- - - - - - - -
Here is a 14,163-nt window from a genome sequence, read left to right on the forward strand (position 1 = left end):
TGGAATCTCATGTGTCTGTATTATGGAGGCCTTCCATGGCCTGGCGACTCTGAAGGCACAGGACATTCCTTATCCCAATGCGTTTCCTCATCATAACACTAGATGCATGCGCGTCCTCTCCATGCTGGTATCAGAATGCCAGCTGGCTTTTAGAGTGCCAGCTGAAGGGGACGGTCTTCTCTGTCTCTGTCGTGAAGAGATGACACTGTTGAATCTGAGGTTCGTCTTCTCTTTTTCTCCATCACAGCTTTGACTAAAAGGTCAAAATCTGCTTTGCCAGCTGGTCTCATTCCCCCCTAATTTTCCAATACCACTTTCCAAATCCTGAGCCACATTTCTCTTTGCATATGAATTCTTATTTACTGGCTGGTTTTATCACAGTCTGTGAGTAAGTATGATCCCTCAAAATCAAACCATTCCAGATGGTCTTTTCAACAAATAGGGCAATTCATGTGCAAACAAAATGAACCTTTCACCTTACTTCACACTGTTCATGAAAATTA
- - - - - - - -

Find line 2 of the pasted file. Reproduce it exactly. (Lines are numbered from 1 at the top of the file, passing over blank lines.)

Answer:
TGGAATCTCATGTGTCTGTATTATGGAGGCCTTCCATGGCCTGGCGACTCTGAAGGCACAGGACATTCCTTATCCCAATGCGTTTCCTCATCATAACACTAGATGCATGCGCGTCCTCTCCATGCTGGTATCAGAATGCCAGCTGGCTTTTAGAGTGCCAGCTGAAGGGGACGGTCTTCTCTGTCTCTGTCGTGAAGAGATGACACTGTTGAATCTGAGGTTCGTCTTCTCTTTTTCTCCATCACAGCTTTGACTAAAAGGTCAAAATCTGCTTTGCCAGCTGGTCTCATTCCCCCCTAATTTTCCAATACCACTTTCCAAATCCTGAGCCACATTTCTCTTTGCATATGAATTCTTATTTACTGGCTGGTTTTATCACAGTCTGTGAGTAAGTATGATCCCTCAAAATCAAACCATTCCAGATGGTCTTTTCAACAAATAGGGCAATTCATGTGCAAACAAAATGAACCTTTCACCTTACTTCACACTGTTCATGAAAATTA